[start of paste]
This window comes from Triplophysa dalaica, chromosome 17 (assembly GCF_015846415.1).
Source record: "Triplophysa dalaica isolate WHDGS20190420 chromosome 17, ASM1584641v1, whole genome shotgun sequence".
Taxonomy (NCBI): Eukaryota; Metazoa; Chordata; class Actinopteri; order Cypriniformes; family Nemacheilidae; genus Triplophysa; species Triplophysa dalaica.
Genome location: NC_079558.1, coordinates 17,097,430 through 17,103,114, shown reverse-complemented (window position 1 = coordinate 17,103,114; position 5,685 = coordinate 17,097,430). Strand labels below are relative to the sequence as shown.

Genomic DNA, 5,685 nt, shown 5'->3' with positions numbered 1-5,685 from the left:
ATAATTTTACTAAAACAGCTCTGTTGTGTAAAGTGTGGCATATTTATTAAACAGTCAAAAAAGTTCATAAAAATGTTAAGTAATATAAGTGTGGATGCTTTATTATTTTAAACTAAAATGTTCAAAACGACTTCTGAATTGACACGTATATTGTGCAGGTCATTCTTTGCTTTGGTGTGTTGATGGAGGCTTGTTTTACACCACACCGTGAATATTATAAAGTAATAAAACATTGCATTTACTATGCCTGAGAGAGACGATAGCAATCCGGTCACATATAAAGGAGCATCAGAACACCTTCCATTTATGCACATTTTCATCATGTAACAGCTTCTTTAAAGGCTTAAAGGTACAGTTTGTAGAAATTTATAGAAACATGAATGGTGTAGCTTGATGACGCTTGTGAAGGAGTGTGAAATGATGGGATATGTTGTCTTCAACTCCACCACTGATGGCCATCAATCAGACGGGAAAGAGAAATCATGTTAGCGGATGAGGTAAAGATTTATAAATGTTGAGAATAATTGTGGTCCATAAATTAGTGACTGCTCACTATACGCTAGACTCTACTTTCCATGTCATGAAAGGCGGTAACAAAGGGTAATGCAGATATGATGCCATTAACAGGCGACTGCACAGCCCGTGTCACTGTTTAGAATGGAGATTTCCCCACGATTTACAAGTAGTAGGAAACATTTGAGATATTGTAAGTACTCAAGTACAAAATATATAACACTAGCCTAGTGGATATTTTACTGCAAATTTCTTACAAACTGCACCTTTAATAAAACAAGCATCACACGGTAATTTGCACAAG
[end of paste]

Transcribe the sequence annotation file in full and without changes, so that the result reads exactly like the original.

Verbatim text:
This window comes from Triplophysa dalaica, chromosome 17 (assembly GCF_015846415.1).
Source record: "Triplophysa dalaica isolate WHDGS20190420 chromosome 17, ASM1584641v1, whole genome shotgun sequence".
Taxonomy (NCBI): Eukaryota; Metazoa; Chordata; class Actinopteri; order Cypriniformes; family Nemacheilidae; genus Triplophysa; species Triplophysa dalaica.
Genome location: NC_079558.1, coordinates 17,097,430 through 17,103,114, shown reverse-complemented (window position 1 = coordinate 17,103,114; position 5,685 = coordinate 17,097,430). Strand labels below are relative to the sequence as shown.

Genomic DNA, 5,685 nt, shown 5'->3' with positions numbered 1-5,685 from the left:
ATAATTTTACTAAAACAGCTCTGTTGTGTAAAGTGTGGCATATTTATTAAACAGTCAAAAAAGTTCATAAAAATGTTAAGTAATATAAGTGTGGATGCTTTATTATTTTAAACTAAAATGTTCAAAACGACTTCTGAATTGACACGTATATTGTGCAGGTCATTCTTTGCTTTGGTGTGTTGATGGAGGCTTGTTTTACACCACACCGTGAATATTATAAAGTAATAAAACATTGCATTTACTATGCCTGAGAGAGACGATAGCAATCCGGTCACATATAAAGGAGCATCAGAACACCTTCCATTTATGCACATTTTCATCATGTAACAGCTTCTTTAAAGGCTTAAAGGTACAGTTTGTAGAAATTTATAGAAACATGAATGGTGTAGCTTGATGACGCTTGTGAAGGAGTGTGAAATGATGGGATATGTTGTCTTCAACTCCACCACTGATGGCCATCAATCAGACGGGAAAGAGAAATCATGTTAGCGGATGAGGTAAAGATTTATAAATGTTGAGAATAATTGTGGTCCATAAATTAGTGACTGCTCACTATACGCTAGACTCTACTTTCCATGTCATGAAAGGCGGTAACAAAGGGTAATGCAGATATGATGCCATTAACAGGCGACTGCACAGCCCGTGTCACTGTTTAGAATGGAGATTTCCCCACGATTTACAAGTAGTAGGAAACATTTGAGATATTGTAAGTACTCAAGTACAAAATATATAACACTAGCCTAGTGGATATTTTACTGCAAATTTCTTACAAACTGCACCTTTAATAAAACAAGCATCACACGGTAATTTGCACAAG